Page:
Representation theory is about understanding and exploiting symmetry using linear algebra. The central objects of study are linear actions of groups on vector spaces. This gives rise to a very structured and beautiful theory. The aim of this course dealing with finite groups and complex vector spaces is to introduce this theory.

Representation theory plays a major role in mathematics and physics. For example, it provides a framework for understanding finite groups, special functions, and Lie groups and algebras. In number theory, Galois groups are studied via their representations; this is closely related to modular forms. In physics, representation theory is the mathematical basis for the theory of elementary particles.

After introducing the concept of a representation of a group, we will study decompositions of representations into irreducible constituents. A finite group only has finitely many distinct irreducible representations; these are encoded in a matrix called the character table of the group. One of the goals of this course is to use representation theory to prove Burnside's theorem on solvability of groups whose order is divisible by at most two prime numbers. Another goal is to construct all irreducible representations of the symmetric group.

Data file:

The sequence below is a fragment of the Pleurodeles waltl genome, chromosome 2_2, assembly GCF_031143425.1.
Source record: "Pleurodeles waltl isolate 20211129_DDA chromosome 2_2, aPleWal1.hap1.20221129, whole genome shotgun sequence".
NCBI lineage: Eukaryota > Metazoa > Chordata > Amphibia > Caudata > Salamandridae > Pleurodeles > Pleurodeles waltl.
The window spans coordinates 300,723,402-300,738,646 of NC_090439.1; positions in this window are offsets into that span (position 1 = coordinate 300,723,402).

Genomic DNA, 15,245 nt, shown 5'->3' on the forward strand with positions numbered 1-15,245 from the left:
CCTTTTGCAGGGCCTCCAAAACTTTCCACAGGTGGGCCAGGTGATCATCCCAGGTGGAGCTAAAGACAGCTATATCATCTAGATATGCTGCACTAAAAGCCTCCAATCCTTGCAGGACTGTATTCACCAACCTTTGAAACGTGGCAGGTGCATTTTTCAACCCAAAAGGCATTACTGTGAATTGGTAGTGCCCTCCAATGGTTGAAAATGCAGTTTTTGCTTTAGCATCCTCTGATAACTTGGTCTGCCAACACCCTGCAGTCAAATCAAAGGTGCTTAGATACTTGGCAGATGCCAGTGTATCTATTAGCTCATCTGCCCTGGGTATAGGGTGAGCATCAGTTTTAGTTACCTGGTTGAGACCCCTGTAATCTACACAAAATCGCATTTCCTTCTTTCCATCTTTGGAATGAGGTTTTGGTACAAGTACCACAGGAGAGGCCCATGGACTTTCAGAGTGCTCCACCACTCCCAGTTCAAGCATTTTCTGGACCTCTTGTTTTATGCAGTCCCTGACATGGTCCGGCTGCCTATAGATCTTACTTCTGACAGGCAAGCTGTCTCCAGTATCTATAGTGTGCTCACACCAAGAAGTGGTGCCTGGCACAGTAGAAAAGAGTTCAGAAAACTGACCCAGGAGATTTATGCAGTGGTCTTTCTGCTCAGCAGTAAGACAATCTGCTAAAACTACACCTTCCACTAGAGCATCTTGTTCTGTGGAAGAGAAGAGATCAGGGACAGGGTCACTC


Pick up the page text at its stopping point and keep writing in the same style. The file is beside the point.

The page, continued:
Representation theory plays a major role in mathematics and physics. For example, it provides a framework for understanding finite groups, special functions, and Lie groups and algebras. In number theory, Galois groups are studied via their representations; this is closely related to modular forms. In physics, representation theory is the mathematical basis for the theory of elementary particles.

After introducing the concept of a representation of a group, we will study decompositions of representations into irreducible constituents. A finite group only has finitely many distinct irreducible representations; these are encoded in a matrix called the character table of the group. One of the goals of this course is to use representation theory to prove Burnside's theorem on solvability of groups whose order is divisible by at most two prime numbers. Another goal is to construct all irreducible representations of the symmetric group.